Every morning while on the island of Eleuthera, Melissa Brillhart and her five-year-old daughter, Simms, step out from their cottage and down to their deck to do yoga. "Often, we’re joined by five or six local women," says Melissa. Despite the island’s remoteness, Melissa and her husband, Jacob, have found Eleuthera to have a profound sense of community. "I know more people to wave at in the Bahamas than I do in Miami," says Jacob.
The cottage, and the many other homes the couple’s firm, Brillhart Architecture, designed in the Bahamas and in Miami, have been described as "tropical modern." "This is accurate," says Jacob, the firm’s founder, "in that our work is modern—and these projects are set in the tropics."
But Brillhart Architecture does not strive to fit into any particular aesthetic. "Our focus is on making spaces feel natural, and good, and connected to their surroundings," says Melissa, a principal at the firm. Jacob, who approaches architecture from the perspective of an artist (he is a painter) and a teacher (he is an Associate Professor at the University of Miami School of Architecture), has developed a systematic method—or "recipe"—for their projects.
For the Brillhut, the couple started with a thorough exploration of local architecture, which Jacob says was "built to survive the tropics long before air conditioning was available." Like the loyalist homes on Harbor Island, the dwelling is raised off the ground on low stilts and has a stick frame and a steep clapboard roof. From Caribbean/Creole architecture, the Brillhut borrows the concept of a loggia for the open living area downstairs, and a "cabinet room" for the enclosed sleeping space upstairs.
Next, the Brillharts considered the weather, as well as natural light, color, and even sound. They originally intended to surround the lower level with glass, but due to cost constraints they relied on screens instead for the first year. "We loved feeling that intimate with nature," says Melissa, "but it was a little too windy." Eventually, they installed panels of sliding glass on the windier eastern side, while the opposite side remains simply screened in.
In addition to the glass, the house has big flaps formed from structurally insulated panels that protect it during the stormy season. "We open them when we get there, and just leave them open—even at night—until we leave," says Jacob. While open, the flaps create shade, shield the home from rain, and extend the living area out into the landscape.
Circular skylights define the simple upstairs space. "We wanted to make varied experiences in the house," says Melissa. "You don’t always need gigantic views of everything all the time—the round skylights above the beds direct focus on the nighttime stars, like a telescope. The row of windows allow us to see the sunrise over the water while we’re still lying in bed."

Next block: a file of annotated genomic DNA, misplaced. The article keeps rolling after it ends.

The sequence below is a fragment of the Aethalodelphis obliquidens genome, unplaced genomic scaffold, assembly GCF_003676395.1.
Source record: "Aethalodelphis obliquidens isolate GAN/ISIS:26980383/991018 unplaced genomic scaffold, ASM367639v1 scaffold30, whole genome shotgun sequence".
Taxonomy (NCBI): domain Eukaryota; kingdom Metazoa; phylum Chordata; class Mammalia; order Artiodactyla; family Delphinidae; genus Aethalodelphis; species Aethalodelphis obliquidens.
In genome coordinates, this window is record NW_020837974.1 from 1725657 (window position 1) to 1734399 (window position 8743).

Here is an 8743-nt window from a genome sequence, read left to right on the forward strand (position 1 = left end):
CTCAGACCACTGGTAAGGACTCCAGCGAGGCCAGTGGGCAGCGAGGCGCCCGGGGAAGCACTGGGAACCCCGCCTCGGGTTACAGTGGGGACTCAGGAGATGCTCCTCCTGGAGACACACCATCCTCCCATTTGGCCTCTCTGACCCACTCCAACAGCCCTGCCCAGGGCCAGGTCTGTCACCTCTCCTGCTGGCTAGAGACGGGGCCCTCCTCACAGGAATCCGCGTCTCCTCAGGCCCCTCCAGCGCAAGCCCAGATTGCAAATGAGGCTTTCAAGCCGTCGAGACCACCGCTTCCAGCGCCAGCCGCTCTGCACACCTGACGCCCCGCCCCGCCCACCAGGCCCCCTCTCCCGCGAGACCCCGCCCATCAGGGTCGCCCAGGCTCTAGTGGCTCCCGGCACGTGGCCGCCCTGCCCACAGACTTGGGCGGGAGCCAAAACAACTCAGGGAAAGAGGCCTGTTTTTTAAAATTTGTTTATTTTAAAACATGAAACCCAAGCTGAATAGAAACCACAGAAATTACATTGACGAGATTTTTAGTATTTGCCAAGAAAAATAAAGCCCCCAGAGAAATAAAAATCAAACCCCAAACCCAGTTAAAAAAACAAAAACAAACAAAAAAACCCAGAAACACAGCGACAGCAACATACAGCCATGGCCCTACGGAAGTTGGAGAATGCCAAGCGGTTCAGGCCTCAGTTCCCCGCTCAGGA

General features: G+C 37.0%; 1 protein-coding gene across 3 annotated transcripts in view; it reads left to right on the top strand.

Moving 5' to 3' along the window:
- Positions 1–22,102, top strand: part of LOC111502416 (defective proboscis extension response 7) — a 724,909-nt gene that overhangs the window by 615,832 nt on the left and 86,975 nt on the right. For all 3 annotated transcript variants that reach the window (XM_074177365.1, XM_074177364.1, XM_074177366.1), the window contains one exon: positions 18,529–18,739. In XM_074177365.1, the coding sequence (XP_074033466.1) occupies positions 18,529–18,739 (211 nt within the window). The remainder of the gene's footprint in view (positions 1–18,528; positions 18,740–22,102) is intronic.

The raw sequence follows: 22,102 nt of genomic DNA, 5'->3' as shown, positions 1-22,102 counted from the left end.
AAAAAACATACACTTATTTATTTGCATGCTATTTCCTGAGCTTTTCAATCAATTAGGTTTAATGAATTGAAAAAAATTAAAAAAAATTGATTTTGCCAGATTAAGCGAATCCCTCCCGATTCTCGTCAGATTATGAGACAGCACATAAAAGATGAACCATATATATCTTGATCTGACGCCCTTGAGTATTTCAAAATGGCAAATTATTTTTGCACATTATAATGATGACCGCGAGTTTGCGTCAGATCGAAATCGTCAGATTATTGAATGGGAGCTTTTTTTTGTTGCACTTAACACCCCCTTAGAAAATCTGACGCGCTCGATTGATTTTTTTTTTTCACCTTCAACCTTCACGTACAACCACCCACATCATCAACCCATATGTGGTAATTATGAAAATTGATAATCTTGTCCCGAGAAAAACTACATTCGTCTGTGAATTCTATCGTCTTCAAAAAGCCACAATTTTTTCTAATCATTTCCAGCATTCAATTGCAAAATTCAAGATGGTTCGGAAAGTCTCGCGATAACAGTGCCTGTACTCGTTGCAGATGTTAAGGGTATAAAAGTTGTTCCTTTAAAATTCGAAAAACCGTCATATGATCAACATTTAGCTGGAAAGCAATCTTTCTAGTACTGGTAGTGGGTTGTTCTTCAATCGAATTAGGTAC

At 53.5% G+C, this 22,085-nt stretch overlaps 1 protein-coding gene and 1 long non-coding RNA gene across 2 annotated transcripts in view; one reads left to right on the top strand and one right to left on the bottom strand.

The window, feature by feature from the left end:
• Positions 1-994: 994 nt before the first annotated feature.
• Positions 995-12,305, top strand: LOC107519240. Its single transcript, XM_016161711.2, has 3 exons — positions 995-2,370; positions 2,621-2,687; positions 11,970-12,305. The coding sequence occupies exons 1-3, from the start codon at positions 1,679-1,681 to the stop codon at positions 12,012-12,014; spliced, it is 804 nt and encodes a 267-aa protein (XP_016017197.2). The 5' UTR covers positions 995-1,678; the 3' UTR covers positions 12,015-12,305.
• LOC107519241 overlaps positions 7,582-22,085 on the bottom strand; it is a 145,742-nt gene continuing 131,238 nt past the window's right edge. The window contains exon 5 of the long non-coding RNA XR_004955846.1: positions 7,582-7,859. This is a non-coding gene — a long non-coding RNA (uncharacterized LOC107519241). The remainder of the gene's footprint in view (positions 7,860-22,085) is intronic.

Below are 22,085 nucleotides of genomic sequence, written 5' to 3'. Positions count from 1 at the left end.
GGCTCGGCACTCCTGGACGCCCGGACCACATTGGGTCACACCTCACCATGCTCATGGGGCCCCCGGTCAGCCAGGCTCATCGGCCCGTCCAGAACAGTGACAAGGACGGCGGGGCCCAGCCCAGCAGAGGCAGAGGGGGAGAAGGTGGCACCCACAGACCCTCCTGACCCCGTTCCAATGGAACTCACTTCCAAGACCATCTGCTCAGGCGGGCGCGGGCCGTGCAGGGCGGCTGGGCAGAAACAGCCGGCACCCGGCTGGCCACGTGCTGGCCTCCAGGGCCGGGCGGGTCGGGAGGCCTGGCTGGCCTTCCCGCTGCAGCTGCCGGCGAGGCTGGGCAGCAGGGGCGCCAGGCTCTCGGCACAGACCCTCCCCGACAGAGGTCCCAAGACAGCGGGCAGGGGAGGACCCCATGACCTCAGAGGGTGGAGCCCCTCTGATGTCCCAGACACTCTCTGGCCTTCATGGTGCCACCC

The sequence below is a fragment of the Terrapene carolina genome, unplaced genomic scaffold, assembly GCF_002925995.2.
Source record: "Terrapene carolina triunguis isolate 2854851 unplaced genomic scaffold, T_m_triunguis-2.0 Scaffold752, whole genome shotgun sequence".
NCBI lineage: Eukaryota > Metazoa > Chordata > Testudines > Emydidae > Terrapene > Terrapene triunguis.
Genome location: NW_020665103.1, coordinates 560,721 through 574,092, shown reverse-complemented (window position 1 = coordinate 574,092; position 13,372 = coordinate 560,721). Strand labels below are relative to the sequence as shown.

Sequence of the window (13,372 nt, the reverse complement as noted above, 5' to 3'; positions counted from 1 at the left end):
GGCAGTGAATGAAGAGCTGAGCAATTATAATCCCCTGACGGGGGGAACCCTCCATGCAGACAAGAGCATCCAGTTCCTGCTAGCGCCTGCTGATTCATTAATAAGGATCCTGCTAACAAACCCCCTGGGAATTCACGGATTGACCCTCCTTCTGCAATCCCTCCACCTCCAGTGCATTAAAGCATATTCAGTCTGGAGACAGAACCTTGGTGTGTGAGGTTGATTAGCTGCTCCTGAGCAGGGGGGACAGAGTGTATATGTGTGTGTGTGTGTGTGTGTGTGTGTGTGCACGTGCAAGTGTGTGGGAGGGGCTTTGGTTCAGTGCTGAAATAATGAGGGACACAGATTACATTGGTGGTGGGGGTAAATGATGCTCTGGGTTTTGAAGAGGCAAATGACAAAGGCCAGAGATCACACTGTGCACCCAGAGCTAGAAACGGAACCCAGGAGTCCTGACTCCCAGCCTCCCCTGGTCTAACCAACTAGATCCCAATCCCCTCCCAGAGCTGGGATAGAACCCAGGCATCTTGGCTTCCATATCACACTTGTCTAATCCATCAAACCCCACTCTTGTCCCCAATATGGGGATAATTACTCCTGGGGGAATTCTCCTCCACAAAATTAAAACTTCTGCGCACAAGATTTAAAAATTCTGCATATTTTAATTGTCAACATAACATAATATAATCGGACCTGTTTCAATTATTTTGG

In terms of structure, the Brillhart recipe calls for natural materials—including cedar roof shingles, and red cedar cladding on the side flaps. The wood beams and columns are also red cedar.
Jacob, a builder as well as an artist and architect, built all of the furniture in the home except for the Hans Wegner chairs at the dining table. "Built-ins made sense for the space, and for the other pieces, we couldn’t find the right furnishings," he says. "It was easiest to make them ourselves." Jacob based several of the pieces on midcentury Jean Prouvé designs.
The Brillharts continue to add to their growing compound. They recently completed a small addition just down the boardwalk from the main house that includes a half bath, an outdoor shower, and a tiny kitchen—perfect for entertaining on their new cocktail deck. "We use the outbuilding all the time," says Jacob, "we should have built it first." Next, the couple plan to build a pickleball court and an outdoor movie theater on the ruins of a 1960s resort that sits on their property.
They built the boardwalk to weave over and through existing plants. "Anything four feet tall remained, and we worked the walkway around it," says Melissa, who finds island gardening to be therapeutic and totally unique. "All the plants we use are native and completely self sustaining," she says. To create an organized tropical garden, they moved existing sea grape and agave plants, and selected grass samples from around the island. "We planted it like hair plugs every three feet, and it has grown into this lovely fluffy stuff," says Jacob.
The Brillharts originally decided to buy the property while building a surfer’s retreat for a friend from Miami. That home's exuberant reception led to multiple projects for Brillhart Architects on Harbor island. "Brillhut is our vacation home, but we joke that it has also become a satellite office," says Jacob.
Nonetheless—and despite the fact that they get great cell reception on the island—when they tell colleagues and clients they’re going to the Bahamas for three weeks, people assume they’re unreachable. "It sounds a little cheesy," says Jacob, "but Eleuthera means ‘freedom’—and that’s just how this place feels."
"Amazingly, it’s only a 55-minute plane ride from Miami," Melissa adds. "But it feels like we fell off the end of the earth."
More projects by Brillhart Architecture:
Builder/General Contractor: Jacob Brillhart, Brillhart Architecture
Landscape Design: Melissa and Jacob Brillhart, Brillhart Architecture
Interior Design: Melissa and Jacob Brillhart, Brillhart Architecture
Cabinetry: Melissa and Jacob Brillhart, Brillhart Architecture
Special thanks to local Bahamians: Gordon and Red Cash, Fritznel Exalien, Tomas Amas, and Corniel Brandon Johnson
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